A health insurance high risk pool is a state-administered health plan where people with serious illnesses can buy health coverage at high but not unaffordable rates. For more details read the op-ed I wrote back in March about the pool, “Why we need a health insurance high risk pool.”
The debate in the Senate Commerce Committee today regarding the bill that passed the House establishing such a pool set a new low. A parade of industry lobbyists – in drearily predictable fashion – came before the committee pretending support while doing their best to wriggle out of paying their fair share of the costs of coverage.
Every health industry lobbyist and business interest speaking started out by saying how much they supported the idea of the risk pool. But….ah yes, the classic lobbyist “but.” But, they thought the funding should come all from tax dollars and not an assessment on health insurers.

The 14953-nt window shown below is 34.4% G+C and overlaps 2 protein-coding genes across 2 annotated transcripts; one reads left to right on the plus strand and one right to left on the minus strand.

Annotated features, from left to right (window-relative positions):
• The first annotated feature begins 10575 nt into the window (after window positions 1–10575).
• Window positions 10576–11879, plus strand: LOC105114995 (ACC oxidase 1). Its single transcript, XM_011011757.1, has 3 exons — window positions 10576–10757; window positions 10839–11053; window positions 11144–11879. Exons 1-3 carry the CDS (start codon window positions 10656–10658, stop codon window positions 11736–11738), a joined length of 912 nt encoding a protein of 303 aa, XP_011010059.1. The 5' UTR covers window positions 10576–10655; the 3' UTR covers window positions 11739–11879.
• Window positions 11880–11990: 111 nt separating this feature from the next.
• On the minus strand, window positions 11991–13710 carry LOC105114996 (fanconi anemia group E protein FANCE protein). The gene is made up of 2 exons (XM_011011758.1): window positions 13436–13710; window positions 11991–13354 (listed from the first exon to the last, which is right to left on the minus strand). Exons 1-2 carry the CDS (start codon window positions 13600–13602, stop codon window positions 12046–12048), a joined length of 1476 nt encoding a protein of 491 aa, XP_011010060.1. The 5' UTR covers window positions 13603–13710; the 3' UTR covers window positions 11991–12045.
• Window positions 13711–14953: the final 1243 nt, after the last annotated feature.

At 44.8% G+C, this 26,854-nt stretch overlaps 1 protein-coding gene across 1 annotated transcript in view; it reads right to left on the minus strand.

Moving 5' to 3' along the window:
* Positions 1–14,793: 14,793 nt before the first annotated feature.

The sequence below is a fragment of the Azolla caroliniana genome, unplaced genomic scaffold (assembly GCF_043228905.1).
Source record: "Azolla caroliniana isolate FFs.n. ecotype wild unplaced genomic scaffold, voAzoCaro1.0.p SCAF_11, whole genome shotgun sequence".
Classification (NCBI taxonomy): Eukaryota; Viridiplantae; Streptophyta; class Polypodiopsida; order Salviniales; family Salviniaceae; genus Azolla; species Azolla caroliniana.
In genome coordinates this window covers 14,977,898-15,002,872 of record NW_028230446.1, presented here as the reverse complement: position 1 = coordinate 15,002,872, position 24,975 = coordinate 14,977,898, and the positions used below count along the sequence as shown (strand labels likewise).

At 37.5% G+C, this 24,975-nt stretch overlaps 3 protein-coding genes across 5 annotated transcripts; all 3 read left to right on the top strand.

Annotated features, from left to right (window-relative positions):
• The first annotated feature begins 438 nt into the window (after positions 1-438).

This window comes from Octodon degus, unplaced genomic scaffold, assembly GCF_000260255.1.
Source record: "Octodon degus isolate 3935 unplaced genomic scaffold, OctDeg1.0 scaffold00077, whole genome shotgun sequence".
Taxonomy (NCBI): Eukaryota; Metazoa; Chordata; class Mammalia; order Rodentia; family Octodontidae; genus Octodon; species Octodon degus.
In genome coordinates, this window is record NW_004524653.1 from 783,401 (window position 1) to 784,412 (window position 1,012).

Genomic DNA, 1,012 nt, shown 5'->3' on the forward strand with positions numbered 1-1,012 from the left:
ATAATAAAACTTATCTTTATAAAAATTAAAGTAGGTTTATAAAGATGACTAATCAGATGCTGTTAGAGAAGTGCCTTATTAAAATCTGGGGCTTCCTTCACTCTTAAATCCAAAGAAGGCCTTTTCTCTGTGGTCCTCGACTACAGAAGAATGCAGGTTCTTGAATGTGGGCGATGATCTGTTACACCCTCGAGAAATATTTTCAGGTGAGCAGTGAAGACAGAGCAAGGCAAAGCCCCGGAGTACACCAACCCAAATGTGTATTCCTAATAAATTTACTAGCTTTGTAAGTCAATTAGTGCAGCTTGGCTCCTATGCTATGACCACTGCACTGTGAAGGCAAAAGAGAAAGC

Sorry. In the high risk pool, 60% of the cost is paid by people who join the pool and pay premiums. The other 40% is shared between the state – which does contribute based on the number of people in the state health plan, an assessment on private insurers, and finally doctors and hospitals contribute by agreeing to accept lower rates of payment.
In addition to fairness, there are multiple good reasons why insurers should be assessed to help cover the pool costs. Four clear ones are detailed in the latest NC Health Report. The main one is this – there needs to be a stable funding source for the pool that increases with population. A health plan like this can be subject to closure every year if the General Assembly finds itself in a budget shortfall. That’s just not fair to someone paying a $800 a month premium.
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